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Wonky Pop
Stylistic origins New Wave, Glam rock, Electro, Funk, indie pop, electropop
Cultural origins mid 2000s, worldwide
Typical instruments Electric guitar - Electronic keyboard - Bass guitar - Computer - Drums - Vocals
Mainstream popularity 2007—

Wonky Pop is a term used to describe a loose grouping of musical acts that play what the BBC calls "quirky, catchy and credible pop". The style is rooted in the eccentric side of 1980s pop music.[1]The term "wonky" is a British English word meaning unsteady, shaky, awry, or wrong. The BBC has reported that the term was both coined by and is owned by the manager of Mika[2] while The Independent has reported the term was coined by Peter Robinson founder of the blog Popjustice.[3]Some of the acts in this genre include La Roux, Lady Gaga, Mika, and Little Boots.[4]

Wonky Pop has been credited with causing a shift in popular musical tastes from male-driven guitar acts to female-driven 1980s style pop music.[5]BBC describes a UK Wonky Pop a club night as involving "cutting-edge pop, dance, hip hop and everything in between; the club organiser René Symonds states that "the iPod shuffle generation will not be limited to one genre and wants a return to authenticity after years of manufactured pop". [6] The Wonky Pop website sets out a manifesto that states that "We want to show the world that pop is not a four letter word, and for every flaky reality TV winner there's a myriad of cool, credible and weird acts". [7]

A 2008 article in The Guardian contrasted Wonky Pop performers with mainstream pop performers, noting that "Wonky Pop artists are unmanufactured but unashamedly melodic and capable of playing live without recourse to lashings of dry ice, troupes of dancers and an interlude during which they fly around the stage on wires". [8]The Independent stated that Wonky pop has caused a change in "pop's division of labour ...away from focus-grouped, production-line pop, and towards DIY [and] ...fresh flavours", which is rejuvenating pop in the 2000s in the way that Britpop gave a shot in the arm to pop in the 1990s.[9]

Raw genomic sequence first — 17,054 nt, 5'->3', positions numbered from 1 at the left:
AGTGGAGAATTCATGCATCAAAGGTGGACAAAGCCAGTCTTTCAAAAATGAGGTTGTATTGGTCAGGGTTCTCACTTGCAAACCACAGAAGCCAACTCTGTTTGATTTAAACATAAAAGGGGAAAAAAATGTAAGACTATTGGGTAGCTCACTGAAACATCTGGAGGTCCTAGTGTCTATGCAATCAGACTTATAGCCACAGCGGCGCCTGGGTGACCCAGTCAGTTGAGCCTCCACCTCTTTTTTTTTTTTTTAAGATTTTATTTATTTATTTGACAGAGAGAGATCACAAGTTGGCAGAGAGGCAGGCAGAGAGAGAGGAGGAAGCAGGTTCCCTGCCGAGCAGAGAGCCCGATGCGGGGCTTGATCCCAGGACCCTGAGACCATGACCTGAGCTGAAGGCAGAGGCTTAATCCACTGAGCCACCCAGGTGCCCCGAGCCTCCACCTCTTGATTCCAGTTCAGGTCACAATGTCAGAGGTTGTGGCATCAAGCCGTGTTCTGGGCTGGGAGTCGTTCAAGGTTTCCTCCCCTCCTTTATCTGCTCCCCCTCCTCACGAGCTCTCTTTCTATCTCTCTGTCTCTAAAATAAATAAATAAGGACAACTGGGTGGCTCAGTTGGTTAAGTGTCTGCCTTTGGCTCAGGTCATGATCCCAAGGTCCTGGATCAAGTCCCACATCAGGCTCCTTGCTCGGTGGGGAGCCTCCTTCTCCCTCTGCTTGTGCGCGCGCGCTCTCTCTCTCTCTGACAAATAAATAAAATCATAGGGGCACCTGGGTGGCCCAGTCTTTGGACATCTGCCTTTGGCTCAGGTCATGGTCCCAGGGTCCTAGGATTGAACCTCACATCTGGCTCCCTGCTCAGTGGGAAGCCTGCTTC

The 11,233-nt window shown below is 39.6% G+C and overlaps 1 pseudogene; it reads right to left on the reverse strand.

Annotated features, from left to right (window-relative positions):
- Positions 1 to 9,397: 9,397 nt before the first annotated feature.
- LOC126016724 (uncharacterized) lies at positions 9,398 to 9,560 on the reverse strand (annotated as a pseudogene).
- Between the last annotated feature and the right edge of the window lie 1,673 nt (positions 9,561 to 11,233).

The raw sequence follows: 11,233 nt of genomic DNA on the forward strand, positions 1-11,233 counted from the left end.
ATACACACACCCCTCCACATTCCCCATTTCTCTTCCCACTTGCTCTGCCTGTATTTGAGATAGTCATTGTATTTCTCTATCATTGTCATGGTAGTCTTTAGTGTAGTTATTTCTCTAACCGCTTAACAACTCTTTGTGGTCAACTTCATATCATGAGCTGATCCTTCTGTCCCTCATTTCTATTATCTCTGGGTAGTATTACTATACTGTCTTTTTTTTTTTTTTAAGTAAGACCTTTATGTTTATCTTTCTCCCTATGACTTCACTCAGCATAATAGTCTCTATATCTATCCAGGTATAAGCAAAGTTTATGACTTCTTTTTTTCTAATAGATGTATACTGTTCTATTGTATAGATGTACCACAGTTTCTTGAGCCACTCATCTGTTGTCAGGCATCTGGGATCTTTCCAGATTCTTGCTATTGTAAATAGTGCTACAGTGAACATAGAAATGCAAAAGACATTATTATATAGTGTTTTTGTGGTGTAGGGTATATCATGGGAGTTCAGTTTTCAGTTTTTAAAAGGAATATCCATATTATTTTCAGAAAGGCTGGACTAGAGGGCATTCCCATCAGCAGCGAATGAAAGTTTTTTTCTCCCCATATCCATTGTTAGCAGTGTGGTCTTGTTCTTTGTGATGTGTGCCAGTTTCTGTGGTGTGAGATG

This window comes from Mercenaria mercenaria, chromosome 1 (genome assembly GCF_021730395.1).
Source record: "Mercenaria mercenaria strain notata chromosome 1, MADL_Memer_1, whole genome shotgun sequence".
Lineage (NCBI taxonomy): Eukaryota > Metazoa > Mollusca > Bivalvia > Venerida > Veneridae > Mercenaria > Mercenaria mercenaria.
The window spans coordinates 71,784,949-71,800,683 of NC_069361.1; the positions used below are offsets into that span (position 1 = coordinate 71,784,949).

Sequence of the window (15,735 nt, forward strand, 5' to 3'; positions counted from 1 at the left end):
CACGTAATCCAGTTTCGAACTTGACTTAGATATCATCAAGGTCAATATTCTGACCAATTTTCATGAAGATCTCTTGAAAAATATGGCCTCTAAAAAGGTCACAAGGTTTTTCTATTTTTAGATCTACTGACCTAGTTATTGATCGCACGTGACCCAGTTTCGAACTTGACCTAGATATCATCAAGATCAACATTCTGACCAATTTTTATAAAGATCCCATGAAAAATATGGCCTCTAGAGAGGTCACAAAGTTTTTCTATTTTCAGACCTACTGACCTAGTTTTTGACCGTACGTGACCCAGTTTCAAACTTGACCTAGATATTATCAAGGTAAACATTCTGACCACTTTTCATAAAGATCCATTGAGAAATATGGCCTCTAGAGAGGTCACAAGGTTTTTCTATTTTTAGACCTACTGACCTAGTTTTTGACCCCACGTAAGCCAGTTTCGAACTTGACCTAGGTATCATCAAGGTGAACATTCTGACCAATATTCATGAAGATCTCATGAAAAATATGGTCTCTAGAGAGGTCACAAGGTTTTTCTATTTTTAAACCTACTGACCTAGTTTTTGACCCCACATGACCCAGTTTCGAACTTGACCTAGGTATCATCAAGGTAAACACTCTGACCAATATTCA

List of acts

Lady Gaga performing in Sweden.

List of acts that influenced Wonky Pop

See also


  1. ^ a b c d Petridis, Alex (2008-05-02). "We are the outsiders with this music". The Guardian. Retrieved 2009-02-06.  
  2. ^ a b c d e f g h i j k l m n o p q r s t u v w Youngs, Ian (2009-01-01). "Electric dreams for pop in 2009". BBC News. Retrieved 2009-02-06.  
  3. ^ a b c d Price, Simon (2008-12-28). "Pop and rock in 2008: Keep it wonky ... it worked for Leonard". The Independent. Retrieved 2009-02-06.  
  4. ^ "La Roux, Lady Gaga, Mika, Little Boots: the 80s are back", The Telegraph, 5 August 2009.
  5. ^ "La Roux, Lady Gaga, Mika, Little Boots: the 80s are back", The Telegraph, 5 August 2009.
  6. ^
  7. ^ ibid
  8. ^ Alexis Petridis 'We are the outsiders with this music' The Guardian, Friday 2 May 2008
  9. ^
  10. ^ a b c Lester, Paul (2008-06-11). "New band of the day - No 331: Das Pop". The Guardian. Retrieved 2009-02-09.  
  11. ^
  12. ^
  13. ^
  14. ^ "Hello Dollies as rockers make it big in model village". Herald Express. 12 May 2009. Retrieved 2009-06-06.  
  15. ^ Lester, Paul (10 April 2009). "New band of the day: Dolly Rockers (No 525)". The Guardian. Retrieved 2009-06-06.  
  16. ^ Altsounds Interviews: With ... FLAMBOYANT BELLA 7 June, 2009
  17. ^ a b c d Sullivan, Caroline (2008-12-17). "Slaves to synth". The Guardian. Retrieved 2009-02-09.  
  18. ^ Lester, Paul (2008-07-10). "New band of the day - No 347: VV Brown". The Guardian. Retrieved 2009-02-09.  

External links



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